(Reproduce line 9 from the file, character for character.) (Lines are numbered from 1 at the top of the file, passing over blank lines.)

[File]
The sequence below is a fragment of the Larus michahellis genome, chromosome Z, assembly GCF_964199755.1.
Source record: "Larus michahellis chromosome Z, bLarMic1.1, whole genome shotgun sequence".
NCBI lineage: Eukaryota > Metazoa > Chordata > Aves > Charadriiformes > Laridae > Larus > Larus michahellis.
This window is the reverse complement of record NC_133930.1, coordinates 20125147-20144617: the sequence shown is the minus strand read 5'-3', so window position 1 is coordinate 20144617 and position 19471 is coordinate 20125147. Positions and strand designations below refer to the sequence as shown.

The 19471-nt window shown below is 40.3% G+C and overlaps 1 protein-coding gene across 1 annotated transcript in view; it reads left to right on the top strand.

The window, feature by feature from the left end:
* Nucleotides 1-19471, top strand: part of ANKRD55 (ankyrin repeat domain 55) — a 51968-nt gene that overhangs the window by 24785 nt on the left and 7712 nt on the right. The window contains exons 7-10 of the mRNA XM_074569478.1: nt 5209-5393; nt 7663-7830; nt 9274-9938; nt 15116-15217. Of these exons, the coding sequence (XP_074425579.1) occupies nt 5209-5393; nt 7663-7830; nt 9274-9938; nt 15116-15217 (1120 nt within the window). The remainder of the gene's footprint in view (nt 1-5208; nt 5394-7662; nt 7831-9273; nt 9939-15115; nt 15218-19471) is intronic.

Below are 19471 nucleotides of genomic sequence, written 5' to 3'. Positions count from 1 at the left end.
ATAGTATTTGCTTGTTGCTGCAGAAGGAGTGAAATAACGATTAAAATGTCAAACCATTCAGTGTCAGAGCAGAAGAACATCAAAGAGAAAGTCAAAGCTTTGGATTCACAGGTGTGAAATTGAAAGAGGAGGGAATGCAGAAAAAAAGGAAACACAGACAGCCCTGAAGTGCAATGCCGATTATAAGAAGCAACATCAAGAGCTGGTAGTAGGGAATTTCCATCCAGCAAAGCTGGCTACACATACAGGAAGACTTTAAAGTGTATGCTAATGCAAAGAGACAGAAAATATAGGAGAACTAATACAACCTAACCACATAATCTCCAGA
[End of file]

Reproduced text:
ATAGTATTTGCTTGTTGCTGCAGAAGGAGTGAAATAACGATTAAAATGTCAAACCATTCAGTGTCAGAGCAGAAGAACATCAAAGAGAAAGTCAAAGCTTTGGATTCACAGGTGTGAAATTGAAAGAGGAGGGAATGCAGAAAAAAAGGAAACACAGACAGCCCTGAAGTGCAATGCCGATTATAAGAAGCAACATCAAGAGCTGGTAGTAGGGAATTTCCATCCAGCAAAGCTGGCTACACATACAGGAAGACTTTAAAGTGTATGCTAATGCAAAGAGACAGAAAATATAGGAGAACTAATACAACCTAACCACATAATCTCCAGA